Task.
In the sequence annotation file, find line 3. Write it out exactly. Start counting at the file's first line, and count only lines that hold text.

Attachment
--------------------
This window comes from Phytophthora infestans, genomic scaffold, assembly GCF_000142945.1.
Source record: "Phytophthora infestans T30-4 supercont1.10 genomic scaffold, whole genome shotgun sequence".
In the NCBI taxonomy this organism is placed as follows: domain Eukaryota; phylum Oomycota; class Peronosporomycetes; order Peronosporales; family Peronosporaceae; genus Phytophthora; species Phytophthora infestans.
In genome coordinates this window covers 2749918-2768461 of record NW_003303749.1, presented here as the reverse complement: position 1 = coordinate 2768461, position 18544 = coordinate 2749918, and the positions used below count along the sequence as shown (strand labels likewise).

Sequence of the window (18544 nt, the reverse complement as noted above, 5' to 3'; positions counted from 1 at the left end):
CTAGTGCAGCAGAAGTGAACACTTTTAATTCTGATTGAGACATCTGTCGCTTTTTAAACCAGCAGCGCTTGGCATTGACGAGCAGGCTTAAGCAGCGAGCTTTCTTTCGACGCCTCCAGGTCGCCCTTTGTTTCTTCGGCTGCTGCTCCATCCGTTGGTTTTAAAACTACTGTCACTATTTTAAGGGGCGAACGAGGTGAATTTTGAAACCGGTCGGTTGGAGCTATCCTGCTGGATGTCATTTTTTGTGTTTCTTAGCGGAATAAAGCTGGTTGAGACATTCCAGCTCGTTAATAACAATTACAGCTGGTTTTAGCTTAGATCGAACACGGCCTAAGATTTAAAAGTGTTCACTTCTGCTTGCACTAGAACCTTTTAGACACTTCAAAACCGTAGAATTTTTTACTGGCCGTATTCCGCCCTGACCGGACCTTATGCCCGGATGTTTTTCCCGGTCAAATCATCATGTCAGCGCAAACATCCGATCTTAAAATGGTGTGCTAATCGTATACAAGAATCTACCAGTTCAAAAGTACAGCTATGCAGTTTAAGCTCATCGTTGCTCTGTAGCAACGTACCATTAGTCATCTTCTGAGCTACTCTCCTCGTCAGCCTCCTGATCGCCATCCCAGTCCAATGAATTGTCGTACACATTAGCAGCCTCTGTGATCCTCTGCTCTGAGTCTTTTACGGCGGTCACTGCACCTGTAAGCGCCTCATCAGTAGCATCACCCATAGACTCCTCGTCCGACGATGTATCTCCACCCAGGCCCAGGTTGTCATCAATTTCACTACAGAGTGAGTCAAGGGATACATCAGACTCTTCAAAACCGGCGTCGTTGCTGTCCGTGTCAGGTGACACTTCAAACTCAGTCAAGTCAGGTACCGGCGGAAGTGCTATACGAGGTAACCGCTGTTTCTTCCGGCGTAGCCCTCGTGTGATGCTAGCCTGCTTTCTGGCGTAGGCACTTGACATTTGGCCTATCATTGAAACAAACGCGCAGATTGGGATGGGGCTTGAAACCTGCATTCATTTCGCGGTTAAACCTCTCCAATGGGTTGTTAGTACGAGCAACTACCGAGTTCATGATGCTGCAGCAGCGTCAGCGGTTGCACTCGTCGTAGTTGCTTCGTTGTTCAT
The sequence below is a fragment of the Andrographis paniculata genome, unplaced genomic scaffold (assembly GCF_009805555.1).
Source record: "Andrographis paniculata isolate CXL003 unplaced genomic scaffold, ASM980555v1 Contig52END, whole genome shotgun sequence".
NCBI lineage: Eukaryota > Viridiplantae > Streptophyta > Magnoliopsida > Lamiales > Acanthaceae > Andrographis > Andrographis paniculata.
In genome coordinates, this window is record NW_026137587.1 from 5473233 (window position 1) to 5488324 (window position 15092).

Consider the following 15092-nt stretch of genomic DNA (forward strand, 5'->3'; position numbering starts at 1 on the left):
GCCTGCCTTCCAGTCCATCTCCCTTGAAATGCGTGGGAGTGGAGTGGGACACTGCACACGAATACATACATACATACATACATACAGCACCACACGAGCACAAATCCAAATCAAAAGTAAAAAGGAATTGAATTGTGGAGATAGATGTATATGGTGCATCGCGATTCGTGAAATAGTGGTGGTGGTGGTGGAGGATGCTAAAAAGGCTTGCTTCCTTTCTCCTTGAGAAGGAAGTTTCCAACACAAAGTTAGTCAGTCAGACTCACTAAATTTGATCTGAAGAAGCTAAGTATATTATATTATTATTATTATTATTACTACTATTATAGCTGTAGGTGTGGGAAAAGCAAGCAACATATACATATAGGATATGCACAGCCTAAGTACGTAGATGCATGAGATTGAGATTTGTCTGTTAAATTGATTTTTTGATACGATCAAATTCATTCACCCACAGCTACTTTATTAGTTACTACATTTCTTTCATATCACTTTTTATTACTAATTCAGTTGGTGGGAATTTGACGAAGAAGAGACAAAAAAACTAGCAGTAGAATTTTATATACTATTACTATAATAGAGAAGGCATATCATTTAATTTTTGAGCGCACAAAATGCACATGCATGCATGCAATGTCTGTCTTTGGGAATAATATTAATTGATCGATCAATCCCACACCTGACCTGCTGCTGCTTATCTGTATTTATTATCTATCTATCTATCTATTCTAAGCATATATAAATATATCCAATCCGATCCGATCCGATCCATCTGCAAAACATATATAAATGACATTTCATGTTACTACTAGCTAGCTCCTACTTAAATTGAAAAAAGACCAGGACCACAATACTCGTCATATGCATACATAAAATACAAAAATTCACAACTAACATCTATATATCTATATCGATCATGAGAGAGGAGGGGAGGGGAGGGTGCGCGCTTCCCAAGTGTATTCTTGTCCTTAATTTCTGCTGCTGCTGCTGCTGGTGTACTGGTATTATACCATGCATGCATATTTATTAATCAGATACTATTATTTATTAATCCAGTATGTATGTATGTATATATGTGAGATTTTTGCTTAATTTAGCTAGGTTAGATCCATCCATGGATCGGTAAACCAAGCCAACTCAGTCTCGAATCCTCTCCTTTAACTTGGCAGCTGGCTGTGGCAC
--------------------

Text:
In the NCBI taxonomy this organism is placed as follows: domain Eukaryota; phylum Oomycota; class Peronosporomycetes; order Peronosporales; family Peronosporaceae; genus Phytophthora; species Phytophthora infestans.